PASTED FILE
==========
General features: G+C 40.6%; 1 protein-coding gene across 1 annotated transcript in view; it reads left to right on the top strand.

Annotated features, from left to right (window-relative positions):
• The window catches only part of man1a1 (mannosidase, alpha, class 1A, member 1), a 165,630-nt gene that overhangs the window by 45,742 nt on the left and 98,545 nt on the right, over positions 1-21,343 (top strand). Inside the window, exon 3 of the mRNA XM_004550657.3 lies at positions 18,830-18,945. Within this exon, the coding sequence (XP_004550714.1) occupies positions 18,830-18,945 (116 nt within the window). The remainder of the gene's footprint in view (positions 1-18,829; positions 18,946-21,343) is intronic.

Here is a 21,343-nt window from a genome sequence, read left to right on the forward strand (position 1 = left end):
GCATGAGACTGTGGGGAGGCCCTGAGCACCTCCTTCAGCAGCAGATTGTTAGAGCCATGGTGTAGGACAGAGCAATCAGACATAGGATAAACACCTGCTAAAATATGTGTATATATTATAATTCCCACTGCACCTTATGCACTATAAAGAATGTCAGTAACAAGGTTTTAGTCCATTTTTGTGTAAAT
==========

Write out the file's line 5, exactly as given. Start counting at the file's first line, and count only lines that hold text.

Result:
GCATGAGACTGTGGGGAGGCCCTGAGCACCTCCTTCAGCAGCAGATTGTTAGAGCCATGGTGTAGGACAGAGCAATCAGACATAGGATAAACACCTGCTAAAATATGTGTATATATTATAATTCCCACTGCACCTTATGCACTATAAAGAATGTCAGTAACAAGGTTTTAGTCCATTTTTGTGTAAAT